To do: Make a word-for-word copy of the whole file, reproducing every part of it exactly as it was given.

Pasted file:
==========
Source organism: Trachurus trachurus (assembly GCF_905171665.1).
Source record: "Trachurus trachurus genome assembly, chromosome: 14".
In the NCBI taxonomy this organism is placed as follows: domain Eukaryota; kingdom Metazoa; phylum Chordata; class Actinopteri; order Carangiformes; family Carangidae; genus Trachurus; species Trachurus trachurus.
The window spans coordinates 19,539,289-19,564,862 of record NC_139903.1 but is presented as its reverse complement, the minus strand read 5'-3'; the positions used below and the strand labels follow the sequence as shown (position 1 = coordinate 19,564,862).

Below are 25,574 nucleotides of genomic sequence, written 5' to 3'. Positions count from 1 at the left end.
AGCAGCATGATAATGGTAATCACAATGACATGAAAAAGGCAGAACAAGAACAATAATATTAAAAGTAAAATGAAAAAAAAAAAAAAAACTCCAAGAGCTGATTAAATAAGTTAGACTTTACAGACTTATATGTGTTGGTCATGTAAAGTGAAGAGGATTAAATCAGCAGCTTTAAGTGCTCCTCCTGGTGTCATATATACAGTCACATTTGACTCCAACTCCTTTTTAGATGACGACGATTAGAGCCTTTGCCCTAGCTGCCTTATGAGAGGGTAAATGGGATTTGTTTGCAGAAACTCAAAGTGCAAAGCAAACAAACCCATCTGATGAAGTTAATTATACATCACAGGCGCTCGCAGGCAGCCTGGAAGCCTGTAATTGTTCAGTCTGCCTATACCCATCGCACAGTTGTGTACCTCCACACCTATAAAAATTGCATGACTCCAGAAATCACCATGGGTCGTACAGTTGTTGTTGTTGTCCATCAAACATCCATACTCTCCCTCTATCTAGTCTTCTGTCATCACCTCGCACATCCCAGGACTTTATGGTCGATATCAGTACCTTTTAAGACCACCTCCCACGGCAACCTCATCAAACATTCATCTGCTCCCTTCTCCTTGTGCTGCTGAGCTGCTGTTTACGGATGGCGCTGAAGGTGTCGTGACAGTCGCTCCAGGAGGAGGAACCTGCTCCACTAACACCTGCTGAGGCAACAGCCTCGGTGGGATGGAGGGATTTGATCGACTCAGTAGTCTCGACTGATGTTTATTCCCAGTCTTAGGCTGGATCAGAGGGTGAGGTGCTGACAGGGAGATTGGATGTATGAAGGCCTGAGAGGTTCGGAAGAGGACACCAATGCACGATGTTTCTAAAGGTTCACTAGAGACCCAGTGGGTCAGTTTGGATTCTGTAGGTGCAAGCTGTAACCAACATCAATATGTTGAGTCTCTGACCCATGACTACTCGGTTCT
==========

Source organism: Trachurus trachurus (assembly GCF_905171665.1).
Source record: "Trachurus trachurus genome assembly, chromosome: 14".
In the NCBI taxonomy this organism is placed as follows: domain Eukaryota; kingdom Metazoa; phylum Chordata; class Actinopteri; order Carangiformes; family Carangidae; genus Trachurus; species Trachurus trachurus.
The window spans coordinates 19,539,289-19,564,862 of record NC_139903.1 but is presented as its reverse complement, the minus strand read 5'-3'; the positions used below and the strand labels follow the sequence as shown (position 1 = coordinate 19,564,862).

Below are 25,574 nucleotides of genomic sequence, written 5' to 3'. Positions count from 1 at the left end.
AGCAGCATGATAATGGTAATCACAATGACATGAAAAAGGCAGAACAAGAACAATAATATTAAAAGTAAAATGAAAAAAAAAAAAAAAACTCCAAGAGCTGATTAAATAAGTTAGACTTTACAGACTTATATGTGTTGGTCATGTAAAGTGAAGAGGATTAAATCAGCAGCTTTAAGTGCTCCTCCTGGTGTCATATATACAGTCACATTTGACTCCAACTCCTTTTTAGATGACGACGATTAGAGCCTTTGCCCTAGCTGCCTTATGAGAGGGTAAATGGGATTTGTTTGCAGAAACTCAAAGTGCAAAGCAAACAAACCCATCTGATGAAGTTAATTATACATCACAGGCGCTCGCAGGCAGCCTGGAAGCCTGTAATTGTTCAGTCTGCCTATACCCATCGCACAGTTGTGTACCTCCACACCTATAAAAATTGCATGACTCCAGAAATCACCATGGGTCGTACAGTTGTTGTTGTTGTCCATCAAACATCCATACTCTCCCTCTATCTAGTCTTCTGTCATCACCTCGCACATCCCAGGACTTTATGGTCGATATCAGTACCTTTTAAGACCACCTCCCACGGCAACCTCATCAAACATTCATCTGCTCCCTTCTCCTTGTGCTGCTGAGCTGCTGTTTACGGATGGCGCTGAAGGTGTCGTGACAGTCGCTCCAGGAGGAGGAACCTGCTCCACTAACACCTGCTGAGGCAACAGCCTCGGTGGGATGGAGGGATTTGATCGACTCAGTAGTCTCGACTGATGTTTATTCCCAGTCTTAGGCTGGATCAGAGGGTGAGGTGCTGACAGGGAGATTGGATGTATGAAGGCCTGAGAGGTTCGGAAGAGGACACCAATGCACGATGTTTCTAAAGGTTCACTAGAGACCCAGTGGGTCAGTTTGGATTCTGTAGGTGCAAGCTGTAACCAACATCAATATGTTGAGTCTCTGACCCATGACTACTCGGTTCT